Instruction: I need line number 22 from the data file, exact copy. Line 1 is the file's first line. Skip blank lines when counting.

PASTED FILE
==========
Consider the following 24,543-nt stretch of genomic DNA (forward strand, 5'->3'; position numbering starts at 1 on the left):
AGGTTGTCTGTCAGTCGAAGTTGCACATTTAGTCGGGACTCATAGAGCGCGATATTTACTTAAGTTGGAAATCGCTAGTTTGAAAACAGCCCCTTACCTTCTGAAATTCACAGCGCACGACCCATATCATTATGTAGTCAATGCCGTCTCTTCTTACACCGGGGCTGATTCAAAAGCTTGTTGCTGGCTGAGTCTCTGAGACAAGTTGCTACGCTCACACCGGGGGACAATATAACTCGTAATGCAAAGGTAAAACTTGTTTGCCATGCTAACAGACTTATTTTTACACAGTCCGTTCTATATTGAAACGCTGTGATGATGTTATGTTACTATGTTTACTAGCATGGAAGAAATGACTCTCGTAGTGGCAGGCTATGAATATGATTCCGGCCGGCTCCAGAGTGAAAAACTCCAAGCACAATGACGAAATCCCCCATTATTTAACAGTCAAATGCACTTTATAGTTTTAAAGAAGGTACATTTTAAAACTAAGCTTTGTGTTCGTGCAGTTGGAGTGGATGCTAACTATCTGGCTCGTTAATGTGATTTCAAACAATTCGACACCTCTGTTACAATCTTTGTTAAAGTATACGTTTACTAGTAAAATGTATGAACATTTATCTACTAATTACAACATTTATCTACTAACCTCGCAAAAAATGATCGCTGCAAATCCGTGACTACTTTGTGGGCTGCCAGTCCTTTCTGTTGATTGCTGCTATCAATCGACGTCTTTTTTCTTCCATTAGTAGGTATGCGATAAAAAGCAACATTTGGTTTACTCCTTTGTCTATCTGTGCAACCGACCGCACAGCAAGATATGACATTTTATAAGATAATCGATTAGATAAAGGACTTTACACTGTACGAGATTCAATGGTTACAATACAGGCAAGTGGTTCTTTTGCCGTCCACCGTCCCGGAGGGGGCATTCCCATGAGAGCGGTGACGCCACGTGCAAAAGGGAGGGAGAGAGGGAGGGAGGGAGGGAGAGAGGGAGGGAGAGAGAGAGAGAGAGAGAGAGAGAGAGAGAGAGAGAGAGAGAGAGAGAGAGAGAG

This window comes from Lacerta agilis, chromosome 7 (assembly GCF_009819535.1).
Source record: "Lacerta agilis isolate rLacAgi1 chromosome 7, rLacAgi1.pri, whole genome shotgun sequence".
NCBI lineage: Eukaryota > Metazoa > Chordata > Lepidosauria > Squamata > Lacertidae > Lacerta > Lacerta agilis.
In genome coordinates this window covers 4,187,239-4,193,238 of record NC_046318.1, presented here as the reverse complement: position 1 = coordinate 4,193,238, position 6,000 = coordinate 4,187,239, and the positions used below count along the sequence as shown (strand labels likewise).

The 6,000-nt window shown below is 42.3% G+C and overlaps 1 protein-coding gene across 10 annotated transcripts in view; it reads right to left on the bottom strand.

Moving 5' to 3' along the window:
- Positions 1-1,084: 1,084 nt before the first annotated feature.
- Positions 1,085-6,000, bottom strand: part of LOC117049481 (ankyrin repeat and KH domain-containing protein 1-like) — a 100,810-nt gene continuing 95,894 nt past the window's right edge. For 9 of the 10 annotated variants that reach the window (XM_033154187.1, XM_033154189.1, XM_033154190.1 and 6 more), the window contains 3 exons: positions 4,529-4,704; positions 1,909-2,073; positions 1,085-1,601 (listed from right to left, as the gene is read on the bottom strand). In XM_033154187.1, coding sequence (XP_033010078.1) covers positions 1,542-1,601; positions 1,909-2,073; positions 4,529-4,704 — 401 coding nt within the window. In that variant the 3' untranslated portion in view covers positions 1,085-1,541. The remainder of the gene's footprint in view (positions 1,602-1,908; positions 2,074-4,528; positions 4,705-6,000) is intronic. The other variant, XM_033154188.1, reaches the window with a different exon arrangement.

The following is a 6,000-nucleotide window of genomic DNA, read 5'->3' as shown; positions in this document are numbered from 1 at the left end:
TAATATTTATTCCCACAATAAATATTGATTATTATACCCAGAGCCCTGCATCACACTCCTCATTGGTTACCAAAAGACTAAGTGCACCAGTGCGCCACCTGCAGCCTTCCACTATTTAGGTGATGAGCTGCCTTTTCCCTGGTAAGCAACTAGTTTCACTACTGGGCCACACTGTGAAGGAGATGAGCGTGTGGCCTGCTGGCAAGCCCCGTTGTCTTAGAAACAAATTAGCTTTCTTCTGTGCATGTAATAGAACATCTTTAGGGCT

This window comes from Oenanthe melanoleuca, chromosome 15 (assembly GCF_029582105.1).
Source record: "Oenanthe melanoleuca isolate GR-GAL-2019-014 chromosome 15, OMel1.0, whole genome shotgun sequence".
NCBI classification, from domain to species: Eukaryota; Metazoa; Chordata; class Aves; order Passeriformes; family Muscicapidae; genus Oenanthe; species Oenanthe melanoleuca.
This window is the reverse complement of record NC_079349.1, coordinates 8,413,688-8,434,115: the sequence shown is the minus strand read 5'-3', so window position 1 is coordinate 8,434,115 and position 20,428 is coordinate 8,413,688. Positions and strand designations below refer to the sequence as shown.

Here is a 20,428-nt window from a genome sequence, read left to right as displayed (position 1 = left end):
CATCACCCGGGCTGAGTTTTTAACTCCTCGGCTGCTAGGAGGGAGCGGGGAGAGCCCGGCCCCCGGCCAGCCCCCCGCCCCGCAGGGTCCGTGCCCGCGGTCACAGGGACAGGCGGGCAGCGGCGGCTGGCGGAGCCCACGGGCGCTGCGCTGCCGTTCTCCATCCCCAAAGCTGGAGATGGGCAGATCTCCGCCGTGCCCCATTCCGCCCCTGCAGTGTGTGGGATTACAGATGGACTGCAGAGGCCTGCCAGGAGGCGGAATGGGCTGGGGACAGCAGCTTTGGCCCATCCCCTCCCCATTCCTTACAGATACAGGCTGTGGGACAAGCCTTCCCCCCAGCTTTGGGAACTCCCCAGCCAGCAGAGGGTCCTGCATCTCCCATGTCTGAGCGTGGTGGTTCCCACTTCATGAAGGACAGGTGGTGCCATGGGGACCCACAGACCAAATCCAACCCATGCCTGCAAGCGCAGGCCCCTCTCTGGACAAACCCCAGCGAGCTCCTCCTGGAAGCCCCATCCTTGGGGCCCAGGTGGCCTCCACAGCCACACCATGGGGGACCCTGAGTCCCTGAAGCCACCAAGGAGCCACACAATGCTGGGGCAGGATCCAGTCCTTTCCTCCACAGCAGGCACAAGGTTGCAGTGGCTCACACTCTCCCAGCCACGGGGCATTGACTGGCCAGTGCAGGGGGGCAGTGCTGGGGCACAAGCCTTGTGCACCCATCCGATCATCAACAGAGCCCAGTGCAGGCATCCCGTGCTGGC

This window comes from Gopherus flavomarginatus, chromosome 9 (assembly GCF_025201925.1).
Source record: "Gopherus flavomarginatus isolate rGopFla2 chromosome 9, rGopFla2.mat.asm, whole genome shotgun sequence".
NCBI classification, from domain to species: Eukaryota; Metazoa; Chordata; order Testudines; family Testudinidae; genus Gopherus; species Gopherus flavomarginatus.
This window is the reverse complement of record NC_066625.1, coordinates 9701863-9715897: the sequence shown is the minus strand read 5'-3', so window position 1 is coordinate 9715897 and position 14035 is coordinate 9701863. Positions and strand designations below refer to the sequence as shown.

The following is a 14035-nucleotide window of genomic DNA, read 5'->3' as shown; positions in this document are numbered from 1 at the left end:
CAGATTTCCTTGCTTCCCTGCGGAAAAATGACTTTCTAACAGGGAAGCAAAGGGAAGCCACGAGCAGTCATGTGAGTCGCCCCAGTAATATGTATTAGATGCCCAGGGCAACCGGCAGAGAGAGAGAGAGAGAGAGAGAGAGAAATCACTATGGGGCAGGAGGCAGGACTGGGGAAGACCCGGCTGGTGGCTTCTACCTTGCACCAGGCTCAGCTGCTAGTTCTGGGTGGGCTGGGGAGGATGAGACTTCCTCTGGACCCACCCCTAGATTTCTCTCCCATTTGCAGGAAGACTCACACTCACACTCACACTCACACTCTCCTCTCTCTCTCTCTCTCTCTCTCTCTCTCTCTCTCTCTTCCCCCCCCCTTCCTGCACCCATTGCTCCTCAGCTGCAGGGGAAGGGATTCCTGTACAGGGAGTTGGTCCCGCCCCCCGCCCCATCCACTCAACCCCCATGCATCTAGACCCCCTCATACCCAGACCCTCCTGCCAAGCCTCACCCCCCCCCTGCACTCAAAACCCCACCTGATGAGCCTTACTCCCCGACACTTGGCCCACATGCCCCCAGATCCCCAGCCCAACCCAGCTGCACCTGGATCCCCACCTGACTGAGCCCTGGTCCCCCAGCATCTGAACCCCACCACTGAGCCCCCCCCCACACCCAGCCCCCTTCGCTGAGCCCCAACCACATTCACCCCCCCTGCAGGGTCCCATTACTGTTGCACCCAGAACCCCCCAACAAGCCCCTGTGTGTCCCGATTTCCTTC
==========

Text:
This window is the reverse complement of record NC_066625.1, coordinates 9701863-9715897: the sequence shown is the minus strand read 5'-3', so window position 1 is coordinate 9715897 and position 14035 is coordinate 9701863. Positions and strand designations below refer to the sequence as shown.